The University of California, Santa Barbara announced today that it has donated all rights to a patent that covers the novel use of an established class of cardiovascular medicines as a potential new drug against a global parasitic disease. The Institute for OneWorld Health, a nonprofit pharmaceutical company based in San Francisco, will use the UCSB discovery and the wealth of data associated with the medicines to accelerate drug development for treatment of schistosomiasis.
Two UCSB researchers discovered that calcium channel blockers may prove to be an inexpensive alternative for controlling schistosome infection, a serious global health problem that afflicts more than 200 million people annually in developing nations. An estimated 200,000 people, many of them older children, die every year from schistosomiasis. Many more suffer chronic damage to vital organs, including the liver and bladder.
The inventors are Mark Walter, a research biologist, and Armand Kuris, professor of biology. "Calcium channel blockers look very promising for the treatment of schistosomiasis, which is a devastating disease," said Kuris, an expert in parasitology and associate provost of the College of Creative Studies. Physicians routinely prescribe calcium channel blockers to treat high blood pressure, correct abnormal heart rhythms, treat panic attacks and bipolar disorder, and prevent migraine headaches.
When wheels and heads are spinning - DFG research project on motion sickness in automated driving
22.05.2019 | Technische Universität Berlin
A new approach to targeting cancer cells
20.05.2019 | University of California - Riverside
Engineers at the University of Tokyo continually pioneer new ways to improve battery technology. Professor Atsuo Yamada and his team recently developed a...
With a quantum coprocessor in the cloud, physicists from Innsbruck, Austria, open the door to the simulation of previously unsolvable problems in chemistry, materials research or high-energy physics. The research groups led by Rainer Blatt and Peter Zoller report in the journal Nature how they simulated particle physics phenomena on 20 quantum bits and how the quantum simulator self-verified the result for the first time.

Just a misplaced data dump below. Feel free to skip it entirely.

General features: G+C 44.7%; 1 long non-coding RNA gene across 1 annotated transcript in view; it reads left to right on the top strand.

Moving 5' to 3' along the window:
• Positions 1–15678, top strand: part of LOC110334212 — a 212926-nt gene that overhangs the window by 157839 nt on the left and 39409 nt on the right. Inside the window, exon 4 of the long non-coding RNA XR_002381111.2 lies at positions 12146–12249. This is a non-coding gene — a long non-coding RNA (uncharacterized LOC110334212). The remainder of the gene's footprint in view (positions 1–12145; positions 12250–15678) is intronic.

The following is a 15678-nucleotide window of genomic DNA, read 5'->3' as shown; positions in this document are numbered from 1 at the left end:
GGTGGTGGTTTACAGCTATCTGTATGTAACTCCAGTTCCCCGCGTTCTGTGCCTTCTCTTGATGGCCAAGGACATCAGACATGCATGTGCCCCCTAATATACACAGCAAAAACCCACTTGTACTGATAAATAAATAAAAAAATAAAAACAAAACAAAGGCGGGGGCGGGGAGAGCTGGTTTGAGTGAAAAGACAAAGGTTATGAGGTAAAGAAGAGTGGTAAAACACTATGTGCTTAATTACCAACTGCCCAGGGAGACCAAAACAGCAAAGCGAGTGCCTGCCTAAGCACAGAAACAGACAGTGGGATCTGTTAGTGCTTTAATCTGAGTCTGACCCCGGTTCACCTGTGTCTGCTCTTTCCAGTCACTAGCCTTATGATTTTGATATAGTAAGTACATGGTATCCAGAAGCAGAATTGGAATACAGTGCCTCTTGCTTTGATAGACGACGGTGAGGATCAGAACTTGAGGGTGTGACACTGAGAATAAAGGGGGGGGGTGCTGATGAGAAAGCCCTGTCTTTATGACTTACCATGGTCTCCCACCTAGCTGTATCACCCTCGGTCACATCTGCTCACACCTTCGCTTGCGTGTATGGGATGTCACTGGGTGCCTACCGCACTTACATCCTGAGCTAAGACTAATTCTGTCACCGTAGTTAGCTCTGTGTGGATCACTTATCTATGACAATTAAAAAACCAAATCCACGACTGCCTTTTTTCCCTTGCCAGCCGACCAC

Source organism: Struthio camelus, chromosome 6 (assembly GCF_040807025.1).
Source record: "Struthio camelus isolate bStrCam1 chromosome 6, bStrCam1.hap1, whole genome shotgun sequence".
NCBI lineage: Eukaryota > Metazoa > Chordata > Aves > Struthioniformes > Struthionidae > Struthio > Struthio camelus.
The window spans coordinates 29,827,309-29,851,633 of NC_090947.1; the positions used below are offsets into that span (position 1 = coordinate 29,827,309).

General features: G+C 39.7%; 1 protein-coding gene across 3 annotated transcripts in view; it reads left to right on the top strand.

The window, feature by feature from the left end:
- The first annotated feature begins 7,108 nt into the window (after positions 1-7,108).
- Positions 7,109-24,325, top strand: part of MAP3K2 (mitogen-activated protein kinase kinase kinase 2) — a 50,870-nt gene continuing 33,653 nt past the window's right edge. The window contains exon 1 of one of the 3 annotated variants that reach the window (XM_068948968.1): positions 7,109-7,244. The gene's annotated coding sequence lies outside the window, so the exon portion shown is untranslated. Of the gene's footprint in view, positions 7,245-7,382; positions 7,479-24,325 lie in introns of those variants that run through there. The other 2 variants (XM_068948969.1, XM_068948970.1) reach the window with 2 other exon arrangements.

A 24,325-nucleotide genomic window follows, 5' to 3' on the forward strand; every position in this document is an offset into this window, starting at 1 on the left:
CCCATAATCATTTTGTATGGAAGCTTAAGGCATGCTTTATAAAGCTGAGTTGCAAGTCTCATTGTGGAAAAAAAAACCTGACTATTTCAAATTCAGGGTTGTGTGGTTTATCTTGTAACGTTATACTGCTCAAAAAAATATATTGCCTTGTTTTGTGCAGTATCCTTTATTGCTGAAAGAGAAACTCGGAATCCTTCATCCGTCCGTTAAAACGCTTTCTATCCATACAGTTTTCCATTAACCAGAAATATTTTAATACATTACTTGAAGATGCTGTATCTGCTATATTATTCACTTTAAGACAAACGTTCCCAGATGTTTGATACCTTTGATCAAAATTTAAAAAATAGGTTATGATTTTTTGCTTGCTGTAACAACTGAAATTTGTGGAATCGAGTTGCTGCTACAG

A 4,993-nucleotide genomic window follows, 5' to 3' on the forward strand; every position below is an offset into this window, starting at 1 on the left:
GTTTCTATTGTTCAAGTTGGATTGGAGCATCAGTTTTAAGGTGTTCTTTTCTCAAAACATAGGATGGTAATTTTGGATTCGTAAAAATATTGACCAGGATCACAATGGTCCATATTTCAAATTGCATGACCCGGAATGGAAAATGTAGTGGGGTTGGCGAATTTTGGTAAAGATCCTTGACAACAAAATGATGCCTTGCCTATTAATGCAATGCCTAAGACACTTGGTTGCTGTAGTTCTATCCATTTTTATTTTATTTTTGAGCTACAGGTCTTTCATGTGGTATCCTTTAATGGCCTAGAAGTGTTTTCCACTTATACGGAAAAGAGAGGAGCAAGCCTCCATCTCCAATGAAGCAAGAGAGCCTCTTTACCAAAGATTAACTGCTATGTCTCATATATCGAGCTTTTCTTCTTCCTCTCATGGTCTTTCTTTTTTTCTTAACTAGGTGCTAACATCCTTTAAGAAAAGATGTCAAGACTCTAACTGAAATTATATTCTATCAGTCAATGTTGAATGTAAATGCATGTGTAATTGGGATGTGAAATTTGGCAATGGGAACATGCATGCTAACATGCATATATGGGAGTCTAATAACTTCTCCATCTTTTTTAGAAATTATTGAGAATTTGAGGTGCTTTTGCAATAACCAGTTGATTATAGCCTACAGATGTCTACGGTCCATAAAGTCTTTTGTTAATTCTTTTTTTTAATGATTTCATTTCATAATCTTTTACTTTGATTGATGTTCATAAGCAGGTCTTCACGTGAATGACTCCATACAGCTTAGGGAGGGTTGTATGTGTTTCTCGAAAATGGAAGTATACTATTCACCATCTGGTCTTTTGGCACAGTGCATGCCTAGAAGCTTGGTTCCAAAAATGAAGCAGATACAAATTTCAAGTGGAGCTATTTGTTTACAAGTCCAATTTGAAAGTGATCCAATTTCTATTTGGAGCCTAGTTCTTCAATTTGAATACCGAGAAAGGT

Many scientists are currently working on investigating how quantum advantage can be exploited on hardware already available today. Three years ago, physicists...
'Quantum technologies' utilise the unique phenomena of quantum superposition and entanglement to encode and process information, with potentially profound benefits to a wide range of information technologies from communications to sensing and computing.
However a major challenge in developing these technologies is that the quantum phenomena are very fragile, and only a handful of physical systems have been...
Working group led by physicist Professor Ulrich Nowak at the University of Konstanz, in collaboration with a team of physicists from Johannes Gutenberg University Mainz, demonstrates how skyrmions can be used for the computer concepts of the future
When it comes to performing a calculation destined to arrive at an exact result, humans are hopelessly inferior to the computer. In other areas, humans are...
Scientists develop a molecular recording tool that enables in vivo lineage tracing of embryonic cells
The beginning of new life starts with a fascinating process: A single cell gives rise to progenitor cells that eventually differentiate into the three germ...
29.04.2019 | Event News
17.04.2019 | Event News
15.04.2019 | Event News
22.05.2019 | Life Sciences
22.05.2019 | Life Sciences
22.05.2019 | Physics and Astronomy